Today’s piano bench redo is so fun and easy, I can’t wait to give you all the details! As I was moving my furniture items out of Vendors’ Village I spotted this small wooden piano bench on sale at 50% off it’s regular price. Even the sale price was steep for my regular thrift store budget.
Thrift Store Piano Bench
Isn’t the piano bench cute? I think you would have had a hard time passing it up too!
Yep, I paid $14.00 for the cute little bench. It was tough to pay that much. Do I think it was worth $28 to anyone? NO! I do not.
Check out the address label inside the vintage piano bench! I blacked out some of the information in case Albert still lives at the same house with the same phone number. Guess who still lives where she lived in March of 1976?
Prepare old Piano Bench for Painting
After taping off the metal feet with painter’s tape I was ready to paint this little guy with my Super Finish Max Extra.
My special DIY chalky paint primer was mixed using some off white oops paint and plaster of paris.
I prefer to start my projects upside down. That way when I flip them, if they mess up, it’s on the underneath side. With the turned legs on this piano bench it’s important to paint it upside down and right side up to get into the “rings” of the legs with a good coverage. I painted two light coats of the chalky paint primer in off white.
Here it is before I took the painter’s tape off the feet.
It’s nice, but I think you know what’s coming, right?
Add Glaze over Paint
Were you right? Did you guess what I was hinting about? Yes! I decided to add my favorite smoked glaze to the plain piano bench. But! This project would get the lightest coat of glaze I think I’ve ever done—just a hint of the gray glaze over the off white paint. As always I used a cheap chip brush to apply the glaze.
Project ideas and a video of "how to glaze painted furniture and more"
See?! Just a hint of the glaze, slightly dry-brushed onto the bench. That’s why I love this glaze so much, it’s so versatile!
I left the metal feet as I found them, basically because I didn’t know what to do with them.
The inside of the bench was left alone. I do think it would look really pretty with some paper on the inside. I’ll leave that decision up to it’s new owner!
But wait! How about one more small touch?
Embellish Bench Top With WELCOME
I chose a simple transfer from The Junky Chalker Store to use on the piano bench lid.
A thin coat of Minwax furniture wax was applied to the top of the piano bench.
I applied the transfer, lining it up with the edges of the bench top. A dab of chalk paste was spread on, then scraped off. I immediately peeled off the transfer and revealed the finished project! It really is as easy as 1, 2, 3. Well, step #4 is dropping the transfer into a pan of water so it can be cleaned and reused again and again!
Here is the newly refreshed piano bench in the living room. A piano bench like this one could be used in a front hallway or as extra seating or an impromptu coffee table in the living. I think this piano bench would also make a great end of the bed bench. Bonus! It offers a little bit of storage!!
Before you run off, won’t you pin it or share it? Thanks!
You can see Mindi’s French Inspired Piano Bench Makeover here
Be safe! Be productive!
Hi, there! I’m Gail, the author and mastermind behind My Repurposed Life. I’m obsessed with finding potential in unexpected places and believe that with a little hard work and imagination, any old thing can be made useful again—myself included! I hope you’ll enjoy the journey and pick up a few tools along the way… literally!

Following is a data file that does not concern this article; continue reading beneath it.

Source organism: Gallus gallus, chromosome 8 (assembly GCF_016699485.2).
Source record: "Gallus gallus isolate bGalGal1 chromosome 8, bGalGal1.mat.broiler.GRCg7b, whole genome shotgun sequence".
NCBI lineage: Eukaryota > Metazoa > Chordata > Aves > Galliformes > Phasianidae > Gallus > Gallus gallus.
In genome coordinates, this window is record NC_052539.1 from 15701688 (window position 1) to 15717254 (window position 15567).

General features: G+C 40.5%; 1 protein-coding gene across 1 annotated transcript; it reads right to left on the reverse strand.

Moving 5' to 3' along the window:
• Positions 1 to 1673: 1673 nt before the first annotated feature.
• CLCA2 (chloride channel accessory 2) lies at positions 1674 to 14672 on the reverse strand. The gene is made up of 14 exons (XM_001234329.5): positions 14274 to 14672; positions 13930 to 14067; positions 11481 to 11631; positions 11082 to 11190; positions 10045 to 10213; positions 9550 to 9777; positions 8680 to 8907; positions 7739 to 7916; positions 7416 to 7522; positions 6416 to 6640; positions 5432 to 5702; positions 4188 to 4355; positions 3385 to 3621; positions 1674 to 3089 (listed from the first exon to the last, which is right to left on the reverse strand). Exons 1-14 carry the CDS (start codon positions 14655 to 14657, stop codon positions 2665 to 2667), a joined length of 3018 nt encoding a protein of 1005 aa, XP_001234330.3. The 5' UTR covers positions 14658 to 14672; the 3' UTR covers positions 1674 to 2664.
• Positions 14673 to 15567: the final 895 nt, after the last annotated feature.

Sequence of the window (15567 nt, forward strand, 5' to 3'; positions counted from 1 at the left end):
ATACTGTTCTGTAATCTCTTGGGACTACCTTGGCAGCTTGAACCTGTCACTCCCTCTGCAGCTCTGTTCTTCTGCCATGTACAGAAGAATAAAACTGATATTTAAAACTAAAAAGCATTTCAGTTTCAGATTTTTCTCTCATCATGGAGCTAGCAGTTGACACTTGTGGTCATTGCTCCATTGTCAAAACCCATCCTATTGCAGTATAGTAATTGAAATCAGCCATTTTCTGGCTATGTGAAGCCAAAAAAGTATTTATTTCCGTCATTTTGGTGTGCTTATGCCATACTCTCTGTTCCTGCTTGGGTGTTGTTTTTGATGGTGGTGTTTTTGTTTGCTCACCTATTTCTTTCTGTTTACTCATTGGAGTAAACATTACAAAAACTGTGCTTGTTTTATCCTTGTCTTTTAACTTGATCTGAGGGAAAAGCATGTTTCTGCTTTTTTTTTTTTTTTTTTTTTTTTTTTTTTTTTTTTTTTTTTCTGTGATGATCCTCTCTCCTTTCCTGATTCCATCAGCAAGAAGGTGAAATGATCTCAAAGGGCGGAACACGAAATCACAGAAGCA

This is beautiful! Wow! The white was perfect for it, and I love the use of it as a coffee table. Going to have to keep my eye out for a piano bench. As a musician, I am in love! Pinned.
Yay Alexandra! So happy you stopped by and love the piano bench redo. I greatly appreciate you pinning!
Hi Gail. Your piano bench turned out beautiful! I love the glaze. Do you just brush it on or do you wipe it afterwards? Another question I asked on an older post that you may never see...Can you use polyurethane or polycrylic over latex paint. I really need to know because I painted my rocking chairs and they already have dings in the paint. Thanks!
Thank you Kim! I love this glaze so much. I brush it on with a chip brush. On a project I worked on yesterday, I was seeing too many brush strokes because the base coat of paint was a little too glossy--so I did some stippling with the tips of the bristles and it turned out great. It's a small footstool and will be posted next Wednesday.
I get notification of all comments, so yes, I did answer your question on the other post. About the dings, please remember it takes about 30 days for paint to fully cure to it's full potential on furniture projects.
You should have gotten an email notification when I responded to the other comment. I get so many comments that at this time I can't remember which post it was on. Let me know if you can't find my response.
I got your reply to the email I sent but no notification of a response and now I don't remember which post it was either. Oh well.
I have emailed you again.
I could be wrong, but wonder if the label and date were put there by a piano tuner when the piano was tuned? My tuner used to write the date on the inside of a wooden portion of a key. The bench turned out beautiful.
I bet you're right Sharon about it being the piano tuner.
what a wonderful refresh for the piano bench. love the color, love the glaze, and love that you left the inside original.
That’s a great idea. I never thought of a piano stool for a coffee table.its a great place to hide the multitude of clickers too. I see so many of these at thrift stores. I had to laugh when you said you’ve lived in the same house since 76’. I moved alone twice and 8 times with my husband since then. Now in a small house in a nice city, by my kids and grand baby, I’m never moving again!